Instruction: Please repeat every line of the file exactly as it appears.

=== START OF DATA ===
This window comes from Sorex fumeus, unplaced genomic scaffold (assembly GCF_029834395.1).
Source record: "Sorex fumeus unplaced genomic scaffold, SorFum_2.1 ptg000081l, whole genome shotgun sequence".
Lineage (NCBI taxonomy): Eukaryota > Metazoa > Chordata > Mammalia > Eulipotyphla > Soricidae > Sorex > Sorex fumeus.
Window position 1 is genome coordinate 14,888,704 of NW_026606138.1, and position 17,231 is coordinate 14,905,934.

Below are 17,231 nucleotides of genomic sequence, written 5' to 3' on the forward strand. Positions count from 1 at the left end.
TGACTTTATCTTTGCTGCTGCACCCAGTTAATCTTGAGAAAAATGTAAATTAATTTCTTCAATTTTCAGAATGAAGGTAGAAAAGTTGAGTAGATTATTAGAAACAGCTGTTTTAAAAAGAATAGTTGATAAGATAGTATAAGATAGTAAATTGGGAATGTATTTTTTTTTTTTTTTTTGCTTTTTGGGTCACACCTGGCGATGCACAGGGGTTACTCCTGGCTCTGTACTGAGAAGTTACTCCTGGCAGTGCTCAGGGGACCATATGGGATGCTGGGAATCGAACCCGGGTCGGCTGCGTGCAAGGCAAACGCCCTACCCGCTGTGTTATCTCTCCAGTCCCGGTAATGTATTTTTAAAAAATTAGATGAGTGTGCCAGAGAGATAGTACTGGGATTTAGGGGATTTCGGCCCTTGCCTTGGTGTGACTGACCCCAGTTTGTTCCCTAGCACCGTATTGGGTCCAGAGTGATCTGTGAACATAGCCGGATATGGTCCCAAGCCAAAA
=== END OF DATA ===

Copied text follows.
This window comes from Sorex fumeus, unplaced genomic scaffold (assembly GCF_029834395.1).
Source record: "Sorex fumeus unplaced genomic scaffold, SorFum_2.1 ptg000081l, whole genome shotgun sequence".
Lineage (NCBI taxonomy): Eukaryota > Metazoa > Chordata > Mammalia > Eulipotyphla > Soricidae > Sorex > Sorex fumeus.
Window position 1 is genome coordinate 14,888,704 of NW_026606138.1, and position 17,231 is coordinate 14,905,934.

Below are 17,231 nucleotides of genomic sequence, written 5' to 3' on the forward strand. Positions count from 1 at the left end.
TGACTTTATCTTTGCTGCTGCACCCAGTTAATCTTGAGAAAAATGTAAATTAATTTCTTCAATTTTCAGAATGAAGGTAGAAAAGTTGAGTAGATTATTAGAAACAGCTGTTTTAAAAAGAATAGTTGATAAGATAGTATAAGATAGTAAATTGGGAATGTATTTTTTTTTTTTTTTTTGCTTTTTGGGTCACACCTGGCGATGCACAGGGGTTACTCCTGGCTCTGTACTGAGAAGTTACTCCTGGCAGTGCTCAGGGGACCATATGGGATGCTGGGAATCGAACCCGGGTCGGCTGCGTGCAAGGCAAACGCCCTACCCGCTGTGTTATCTCTCCAGTCCCGGTAATGTATTTTTAAAAAATTAGATGAGTGTGCCAGAGAGATAGTACTGGGATTTAGGGGATTTCGGCCCTTGCCTTGGTGTGACTGACCCCAGTTTGTTCCCTAGCACCGTATTGGGTCCAGAGTGATCTGTGAACATAGCCGGATATGGTCCCAAGCCAAAA